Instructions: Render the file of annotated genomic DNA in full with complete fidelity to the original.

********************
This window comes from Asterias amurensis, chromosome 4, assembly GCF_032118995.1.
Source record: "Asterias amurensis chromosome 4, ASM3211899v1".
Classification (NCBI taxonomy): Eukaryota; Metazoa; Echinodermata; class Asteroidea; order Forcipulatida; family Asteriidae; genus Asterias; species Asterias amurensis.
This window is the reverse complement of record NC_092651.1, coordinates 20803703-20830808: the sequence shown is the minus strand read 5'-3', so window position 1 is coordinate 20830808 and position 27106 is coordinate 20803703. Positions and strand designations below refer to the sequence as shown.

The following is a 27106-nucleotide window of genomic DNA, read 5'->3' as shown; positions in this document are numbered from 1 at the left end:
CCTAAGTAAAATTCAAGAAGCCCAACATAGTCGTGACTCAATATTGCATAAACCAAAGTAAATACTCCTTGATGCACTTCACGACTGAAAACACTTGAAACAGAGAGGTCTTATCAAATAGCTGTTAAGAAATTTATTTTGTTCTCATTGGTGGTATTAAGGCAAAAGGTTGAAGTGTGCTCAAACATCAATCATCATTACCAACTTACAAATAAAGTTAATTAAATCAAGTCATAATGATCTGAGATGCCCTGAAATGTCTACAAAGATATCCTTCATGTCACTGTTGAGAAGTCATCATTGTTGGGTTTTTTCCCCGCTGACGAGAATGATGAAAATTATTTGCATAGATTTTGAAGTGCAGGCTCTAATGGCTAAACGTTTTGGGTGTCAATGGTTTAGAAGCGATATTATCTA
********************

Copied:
This window comes from Asterias amurensis, chromosome 4, assembly GCF_032118995.1.
Source record: "Asterias amurensis chromosome 4, ASM3211899v1".
Classification (NCBI taxonomy): Eukaryota; Metazoa; Echinodermata; class Asteroidea; order Forcipulatida; family Asteriidae; genus Asterias; species Asterias amurensis.
This window is the reverse complement of record NC_092651.1, coordinates 20803703-20830808: the sequence shown is the minus strand read 5'-3', so window position 1 is coordinate 20830808 and position 27106 is coordinate 20803703. Positions and strand designations below refer to the sequence as shown.

The following is a 27106-nucleotide window of genomic DNA, read 5'->3' as shown; positions in this document are numbered from 1 at the left end:
CCTAAGTAAAATTCAAGAAGCCCAACATAGTCGTGACTCAATATTGCATAAACCAAAGTAAATACTCCTTGATGCACTTCACGACTGAAAACACTTGAAACAGAGAGGTCTTATCAAATAGCTGTTAAGAAATTTATTTTGTTCTCATTGGTGGTATTAAGGCAAAAGGTTGAAGTGTGCTCAAACATCAATCATCATTACCAACTTACAAATAAAGTTAATTAAATCAAGTCATAATGATCTGAGATGCCCTGAAATGTCTACAAAGATATCCTTCATGTCACTGTTGAGAAGTCATCATTGTTGGGTTTTTTCCCCGCTGACGAGAATGATGAAAATTATTTGCATAGATTTTGAAGTGCAGGCTCTAATGGCTAAACGTTTTGGGTGTCAATGGTTTAGAAGCGATATTATCTA